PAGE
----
2002-2003 Kelly McKenzie Subash Maddipoti Raj Bhan
2003-2004 Kelly McKenzie Raj Bhan Ezequiel Berdichevsky
2004-2005 Subash Maddipoti & Matt Cvijanovich Andrew Yaphe, Mike Sorice & Jeff Hoppes Andrew Yaphe
2005-2006 Eric Kwartler, Matt Weiner, Sudheer Potru, Seth Teitler, Andrew Yaphe, & Jerry Vinokurov Matt Lafer, Chris Romero, & Mike Sorice Andrew Yaphe
2006-2007 Eric Kwartler, Matt Weiner, Matt Keller, & Billy Beyer Seth Teitler, Jerry Vinokurov, & Ryan Westbrook Andrew Yaphe & Ezequiel Berdichevsky
2007-2008 Mike Sorice, Eric Kwartler, Dennis Jang, Jay Sridhar, Jonathan Magin, Andrew Hart, Patrick Hope, & Jason Loy Matt Weiner & Matt Keller Eric Kwartler, Ryan Westbrook, Matt Weiner, Jason Paik, Raj Bhan, Matt Lafer, Wesley Matthews, Paul Litvak, Matt Nance, & Fred Morlan
2008-2009 Andrew Hart, Rob Carson, Gautam Kandlikar, Trevor Davis, & Ted Gioia Jonathan Magin & Eric Mukherjee Matt Weiner, Ezequiel Berdichevsky, Dwight Wynne, Matt Lafer, Ryan Westbrook, Evan Nagler, & Jonathan Magin
2009-2010 Gautam Kandlikar, Seth Teitler, Evan Adams, Auroni Gupta, Will Nediger, Mehdi Razvi, George Stevens Jerry Vinokurov, Ted Gioia, Trygve Meade, Chris Ray, Dwight Wynne Ezequiel Berdichevsky, Matt Lafer, Susan Ferrari, Ryan Westbrook
2010-2011 Evan Adams, with Dallas Simons, Guy Tabachnick, Will Butler, Carsten Gehring, John Lawrence Rob Carson, with Ted Gioia, Matt Weiner, Andy Watkins, and Jerry Vinokurov Jerry Vinokurov, Susan Ferrari, Jonathan Magin
2011-2012 Carsten Gehring, with Sarah Angelo, Bryan Berend, Matt Bollinger, Matt Hart, Gaurav Kandlikar, and Matt Menard Trevor Davis, with Will Butler, Auroni Gupta, John Lawrence, and Guy Tabachnick Jonathan Magin, with Susan Ferrari, Bruce Arthur, and Jerry Vinokurov
2012-2013 Matt Bollinger, with Jasper Lee, Jarret Greene, Diana Gerr, Daniel Hothem, and Stephen Liu Chris Ray, with John Lawrence, Cody Voight, and Rob Carson Jonathan Magin, with Bruce Arthur, Mike Sorice, Andrew Ullsperger, and Mike Bentley
2013-2014 Stephen Liu, with Tanay Kothari, Ankit Aggarwal, Alex Gerten, Adam Silverman, Lloyd Sy, Stephen Eltinge, John Lawrence, and Andrew Hart Evan Adams, with Carsten Gehring, Matt Jackson, Will Nediger, Ashvin Srivatsa, and Adam Silverman Jerry Vinokurov, with Ryan Westbrook, Ted Gioia, and Auroni Gupta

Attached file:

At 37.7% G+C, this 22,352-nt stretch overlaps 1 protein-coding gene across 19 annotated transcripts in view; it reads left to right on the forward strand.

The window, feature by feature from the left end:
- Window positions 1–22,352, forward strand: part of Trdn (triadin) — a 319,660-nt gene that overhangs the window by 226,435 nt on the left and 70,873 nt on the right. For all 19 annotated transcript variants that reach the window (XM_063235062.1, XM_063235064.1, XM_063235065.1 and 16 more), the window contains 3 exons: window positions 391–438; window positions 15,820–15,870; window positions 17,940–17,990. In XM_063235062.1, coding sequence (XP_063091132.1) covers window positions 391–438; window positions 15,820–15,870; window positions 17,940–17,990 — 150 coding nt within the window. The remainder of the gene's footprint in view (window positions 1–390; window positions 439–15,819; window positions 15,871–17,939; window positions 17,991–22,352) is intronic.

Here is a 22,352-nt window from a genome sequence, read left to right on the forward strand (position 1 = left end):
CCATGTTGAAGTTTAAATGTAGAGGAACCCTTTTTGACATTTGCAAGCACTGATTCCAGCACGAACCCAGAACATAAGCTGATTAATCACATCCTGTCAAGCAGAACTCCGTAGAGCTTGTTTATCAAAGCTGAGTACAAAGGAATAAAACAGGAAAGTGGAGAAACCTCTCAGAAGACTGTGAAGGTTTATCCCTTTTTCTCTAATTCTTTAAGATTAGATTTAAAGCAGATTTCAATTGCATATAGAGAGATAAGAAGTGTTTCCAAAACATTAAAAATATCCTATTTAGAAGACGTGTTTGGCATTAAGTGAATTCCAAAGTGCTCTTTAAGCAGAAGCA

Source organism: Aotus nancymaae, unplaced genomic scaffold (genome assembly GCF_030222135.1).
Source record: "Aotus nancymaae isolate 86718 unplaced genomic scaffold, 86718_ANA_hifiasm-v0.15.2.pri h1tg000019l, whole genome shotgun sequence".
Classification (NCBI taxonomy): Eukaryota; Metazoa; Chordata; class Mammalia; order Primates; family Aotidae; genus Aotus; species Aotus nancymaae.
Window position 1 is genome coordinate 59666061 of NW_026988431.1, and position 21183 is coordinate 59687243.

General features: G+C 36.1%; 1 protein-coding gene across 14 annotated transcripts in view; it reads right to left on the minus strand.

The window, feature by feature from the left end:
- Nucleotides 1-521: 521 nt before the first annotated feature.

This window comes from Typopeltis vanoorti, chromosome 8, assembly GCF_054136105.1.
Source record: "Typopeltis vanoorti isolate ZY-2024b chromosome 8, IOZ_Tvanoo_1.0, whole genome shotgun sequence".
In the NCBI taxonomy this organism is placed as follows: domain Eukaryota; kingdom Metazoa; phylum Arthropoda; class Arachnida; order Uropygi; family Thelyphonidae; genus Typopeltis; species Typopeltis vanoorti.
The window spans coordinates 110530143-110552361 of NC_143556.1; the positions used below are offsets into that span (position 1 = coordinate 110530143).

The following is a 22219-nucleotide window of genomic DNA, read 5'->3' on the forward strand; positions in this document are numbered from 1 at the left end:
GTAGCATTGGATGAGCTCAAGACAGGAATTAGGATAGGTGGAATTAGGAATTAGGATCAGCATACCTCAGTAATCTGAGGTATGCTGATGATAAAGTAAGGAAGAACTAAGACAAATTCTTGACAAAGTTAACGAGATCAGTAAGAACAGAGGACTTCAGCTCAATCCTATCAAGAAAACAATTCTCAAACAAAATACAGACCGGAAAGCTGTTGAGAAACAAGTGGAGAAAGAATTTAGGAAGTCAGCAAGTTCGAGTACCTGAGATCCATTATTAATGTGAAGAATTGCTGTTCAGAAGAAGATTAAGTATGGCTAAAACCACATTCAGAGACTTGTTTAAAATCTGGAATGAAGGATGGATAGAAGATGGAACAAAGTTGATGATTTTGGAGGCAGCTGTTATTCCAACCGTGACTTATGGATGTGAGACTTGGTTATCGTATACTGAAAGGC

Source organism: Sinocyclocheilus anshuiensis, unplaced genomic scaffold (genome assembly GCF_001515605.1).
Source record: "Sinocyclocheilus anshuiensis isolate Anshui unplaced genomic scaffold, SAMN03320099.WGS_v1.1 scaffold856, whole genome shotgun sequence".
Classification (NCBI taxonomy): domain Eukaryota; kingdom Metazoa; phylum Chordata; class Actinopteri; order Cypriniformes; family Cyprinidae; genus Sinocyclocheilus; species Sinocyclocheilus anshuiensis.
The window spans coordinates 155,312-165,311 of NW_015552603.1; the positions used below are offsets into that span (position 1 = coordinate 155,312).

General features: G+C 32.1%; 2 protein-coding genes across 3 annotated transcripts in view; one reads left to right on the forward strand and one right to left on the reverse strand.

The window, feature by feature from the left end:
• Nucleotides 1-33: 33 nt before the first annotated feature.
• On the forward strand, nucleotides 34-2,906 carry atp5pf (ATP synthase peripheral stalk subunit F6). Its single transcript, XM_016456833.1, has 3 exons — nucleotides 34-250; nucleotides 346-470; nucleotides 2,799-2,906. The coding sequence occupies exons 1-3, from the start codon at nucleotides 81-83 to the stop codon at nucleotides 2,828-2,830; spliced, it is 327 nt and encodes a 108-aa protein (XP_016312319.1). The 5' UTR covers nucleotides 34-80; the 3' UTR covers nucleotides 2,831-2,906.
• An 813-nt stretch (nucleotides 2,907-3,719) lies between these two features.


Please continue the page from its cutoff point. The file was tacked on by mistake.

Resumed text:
2014-2015 Gautam Kandlikar and Gaurav Kandlikar, with Max Schindler, Ben Zhang, Jacob Reed, Richard Yu, and Jordan Brownstein Matt Jackson, with Sarah Angelo, Tommy Casalaspi, Trevor Davis, Stephen Liu, and Sriram Pendyala Ryan Westbrook, Rob Carson, Ike Jose, and Billy Busse
2015-2016 Richard Yu and Gaurav Kandlikar, with Joey Goldman, Eddie Kim, Dylan Minarik, Ryan Rosenberg, Andrew Wang, and Nathan Weiser John Lawrence, with Chris Ray, Max Schindler, and Ben Zhang Rob Carson, with Ike Jose, Ryan Westbrook, and Billy Busse
2016-2017 Gaurav Kandlikar, with Jonchee Kao, Bruce Lou, Rohith Nagari, Itamar Naveh-Benjamin, and Kai Smith Andrew Hart, with Stephen Liu, Nathan Weiser, Benji Nguyen, Cody Voight, and Adam Silverman Matt Bollinger, with Tommy Casalaspi, Evan Adams, Austin Brownlow, Ike Jose, and Rohith Nagari
2017-2018 Richard Yu, with Bruce Lou, Evan Lynch, Ashwin Ramaswami, Ryan Rosenberg, and Jennie Yang Auroni Gupta, with Will Alston, Stephen Eltinge, Will Holub-Moorman, and Kenji Shimizu Andrew Hart, with Jordan Brownstein, Stephen Liu, Andrew Wang, Aaron Rosenberg, and Ryan Westbrook
2018-2019 Nathan Weiser, with Ashwin Ramaswami, Neil Vinjamuri, Nitin Rao, Olivia Lamberti, Rahul Keyal, and Young Lee Will Nediger, with Matt Bollinger, Rob Carson, Will Holub-Moorman, Bruce Lou, Dylan Minarik, Eric Mukherjee, Graham Reid, and Jennie Yang Auroni Gupta, with Alex Damisch, Andrew Wang, Athena Kern, Andrew Hart, Ike Jose, Jason Cheng, JinAh Kim, Jordan Brownstein, and Matt Bollinger
2019-2020 Rahul Keyal, with Ganon Evans, Justine French, Halle Friedman, Katherine Lei, Caroline Mao, Ben Miller, Tracy Mirkin, Clark Smith, and Kevin Yu JinAh Kim, with Dennis Loo, Geoffrey Chen, Jordan Brownstein, Neilesh Vinjamuri, Nick Jensen, Nitin Rao, Taylor Harvey, and Wonyoung Jang Postponed to 2021 due to COVID-19
2020-2021 Ben Miller, with Sarah Benner, Justin Duffy, Halle Friedman, Alex Hardwick, Arjun Nageswaran, and Karthik Prasad Jaimie Carlson, with Annabelle Yang, Hari Parameswaran, Hasna Karim, Jonathan Tran, Jordan Brownstein, Michael Kearney, Natan Holtzman, Nick Dai, Nitin Rao, Stephen Eltinge, and Tim Morrison Ryan Westbrook and Matt Bollinger, with Jordan Brownstein, Jack Mehr, Eric Mukherjee, Derek So, Jerry Vinokurov, and Jennie Yang

The two ACF Winter tournaments were edited by Jerry Vinokurov, Trygve Meade & Dennis Jang (2009) and Andrew Hart, Rob Carson, Trevor Davis, Dennis Jang, & Eric Mukherjee (2010).

ACF Distribution

The distribution for the 20/20 regulation packet at ACF tournaments is:

See also Comparison of distributions in collegiate formats.

See Also

External Links

References

  1. Re: Global announcement: ACF Regionals 2010 by Sen. Estes Kefauver (D-TN) » Tue Dec 08, 2009 8:01 pm
  2. Re: Global announcement: ACF Regionals 2010 by grapesmoker » Thu Dec 10, 2009 2:12 pm
  3. https://acf-quizbowl.com/hosting-guidelines/#payment-from-hosts-to-acf
  4. ACF Constitutional Changes and New Officers by The King's Flight to the Scots » Thu Jun 06, 2019 8:02 pm


ACF tournaments
ACF Fall 2001 2002 2003 2004 2005 2006 2007 2008 2009 2010 2011 2012 2013 2014 2015 2016 2017 2018 2019 2020 2021
ACF Winter 2009 2010 2020 2021
ACF Regionals 1991 1992 1993 1994 1995 1996 1997 1998 1999 2000 2001 2002 2003 2004 2005 2006 2007 2008 2009 2010 2011 2012 2013 2014 2015 2016 2017 2018 2019 2020 2021
ACF Nationals 1991 1993 1994 1995 1996 1997 1998 1999 2000 2001 2002 2003 2004 2005 2006 2007 2008 2009 2010 2011 2012 2013 2014 2015 2016 2017 2018 2019 2021